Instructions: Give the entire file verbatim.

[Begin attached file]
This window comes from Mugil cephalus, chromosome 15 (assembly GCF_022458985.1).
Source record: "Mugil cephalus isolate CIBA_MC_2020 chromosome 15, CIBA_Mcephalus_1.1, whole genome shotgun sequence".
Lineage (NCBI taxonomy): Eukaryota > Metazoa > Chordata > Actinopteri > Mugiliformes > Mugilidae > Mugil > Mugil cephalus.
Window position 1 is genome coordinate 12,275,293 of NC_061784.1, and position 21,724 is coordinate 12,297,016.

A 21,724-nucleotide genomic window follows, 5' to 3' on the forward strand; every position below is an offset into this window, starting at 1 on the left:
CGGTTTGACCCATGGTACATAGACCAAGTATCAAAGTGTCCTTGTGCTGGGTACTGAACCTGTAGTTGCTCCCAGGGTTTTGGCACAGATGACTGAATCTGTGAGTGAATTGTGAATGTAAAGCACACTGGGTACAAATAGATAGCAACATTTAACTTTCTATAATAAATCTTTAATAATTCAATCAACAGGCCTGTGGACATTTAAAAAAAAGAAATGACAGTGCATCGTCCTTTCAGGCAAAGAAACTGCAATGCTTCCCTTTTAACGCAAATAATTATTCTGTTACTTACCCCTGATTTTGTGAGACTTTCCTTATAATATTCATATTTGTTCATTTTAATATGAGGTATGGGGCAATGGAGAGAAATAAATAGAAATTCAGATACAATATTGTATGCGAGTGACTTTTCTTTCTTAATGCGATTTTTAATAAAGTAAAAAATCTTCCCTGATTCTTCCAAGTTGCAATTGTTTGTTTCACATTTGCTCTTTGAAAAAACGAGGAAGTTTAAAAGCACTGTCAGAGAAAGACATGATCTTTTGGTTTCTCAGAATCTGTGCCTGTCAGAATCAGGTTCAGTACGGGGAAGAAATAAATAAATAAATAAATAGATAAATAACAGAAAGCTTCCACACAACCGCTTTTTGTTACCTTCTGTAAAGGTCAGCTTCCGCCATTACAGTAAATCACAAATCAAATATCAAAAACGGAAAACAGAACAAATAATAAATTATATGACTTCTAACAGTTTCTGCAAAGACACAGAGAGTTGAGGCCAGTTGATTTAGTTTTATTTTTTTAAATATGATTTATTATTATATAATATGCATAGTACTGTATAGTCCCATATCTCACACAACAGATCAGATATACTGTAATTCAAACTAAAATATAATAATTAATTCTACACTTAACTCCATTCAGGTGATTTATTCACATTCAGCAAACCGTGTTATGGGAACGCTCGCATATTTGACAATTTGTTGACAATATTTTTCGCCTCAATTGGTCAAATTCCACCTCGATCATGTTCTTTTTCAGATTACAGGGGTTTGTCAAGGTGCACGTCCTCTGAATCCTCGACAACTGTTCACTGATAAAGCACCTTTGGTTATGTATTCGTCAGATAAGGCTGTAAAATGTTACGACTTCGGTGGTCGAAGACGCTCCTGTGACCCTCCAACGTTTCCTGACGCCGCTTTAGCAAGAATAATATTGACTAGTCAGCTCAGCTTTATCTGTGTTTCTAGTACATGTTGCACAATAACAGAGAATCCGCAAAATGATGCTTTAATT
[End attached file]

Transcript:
This window comes from Mugil cephalus, chromosome 15 (assembly GCF_022458985.1).
Source record: "Mugil cephalus isolate CIBA_MC_2020 chromosome 15, CIBA_Mcephalus_1.1, whole genome shotgun sequence".
Lineage (NCBI taxonomy): Eukaryota > Metazoa > Chordata > Actinopteri > Mugiliformes > Mugilidae > Mugil > Mugil cephalus.
Window position 1 is genome coordinate 12,275,293 of NC_061784.1, and position 21,724 is coordinate 12,297,016.

A 21,724-nucleotide genomic window follows, 5' to 3' on the forward strand; every position below is an offset into this window, starting at 1 on the left:
CGGTTTGACCCATGGTACATAGACCAAGTATCAAAGTGTCCTTGTGCTGGGTACTGAACCTGTAGTTGCTCCCAGGGTTTTGGCACAGATGACTGAATCTGTGAGTGAATTGTGAATGTAAAGCACACTGGGTACAAATAGATAGCAACATTTAACTTTCTATAATAAATCTTTAATAATTCAATCAACAGGCCTGTGGACATTTAAAAAAAAGAAATGACAGTGCATCGTCCTTTCAGGCAAAGAAACTGCAATGCTTCCCTTTTAACGCAAATAATTATTCTGTTACTTACCCCTGATTTTGTGAGACTTTCCTTATAATATTCATATTTGTTCATTTTAATATGAGGTATGGGGCAATGGAGAGAAATAAATAGAAATTCAGATACAATATTGTATGCGAGTGACTTTTCTTTCTTAATGCGATTTTTAATAAAGTAAAAAATCTTCCCTGATTCTTCCAAGTTGCAATTGTTTGTTTCACATTTGCTCTTTGAAAAAACGAGGAAGTTTAAAAGCACTGTCAGAGAAAGACATGATCTTTTGGTTTCTCAGAATCTGTGCCTGTCAGAATCAGGTTCAGTACGGGGAAGAAATAAATAAATAAATAAATAGATAAATAACAGAAAGCTTCCACACAACCGCTTTTTGTTACCTTCTGTAAAGGTCAGCTTCCGCCATTACAGTAAATCACAAATCAAATATCAAAAACGGAAAACAGAACAAATAATAAATTATATGACTTCTAACAGTTTCTGCAAAGACACAGAGAGTTGAGGCCAGTTGATTTAGTTTTATTTTTTTAAATATGATTTATTATTATATAATATGCATAGTACTGTATAGTCCCATATCTCACACAACAGATCAGATATACTGTAATTCAAACTAAAATATAATAATTAATTCTACACTTAACTCCATTCAGGTGATTTATTCACATTCAGCAAACCGTGTTATGGGAACGCTCGCATATTTGACAATTTGTTGACAATATTTTTCGCCTCAATTGGTCAAATTCCACCTCGATCATGTTCTTTTTCAGATTACAGGGGTTTGTCAAGGTGCACGTCCTCTGAATCCTCGACAACTGTTCACTGATAAAGCACCTTTGGTTATGTATTCGTCAGATAAGGCTGTAAAATGTTACGACTTCGGTGGTCGAAGACGCTCCTGTGACCCTCCAACGTTTCCTGACGCCGCTTTAGCAAGAATAATATTGACTAGTCAGCTCAGCTTTATCTGTGTTTCTAGTACATGTTGCACAATAACAGAGAATCCGCAAAATGATGCTTTAATT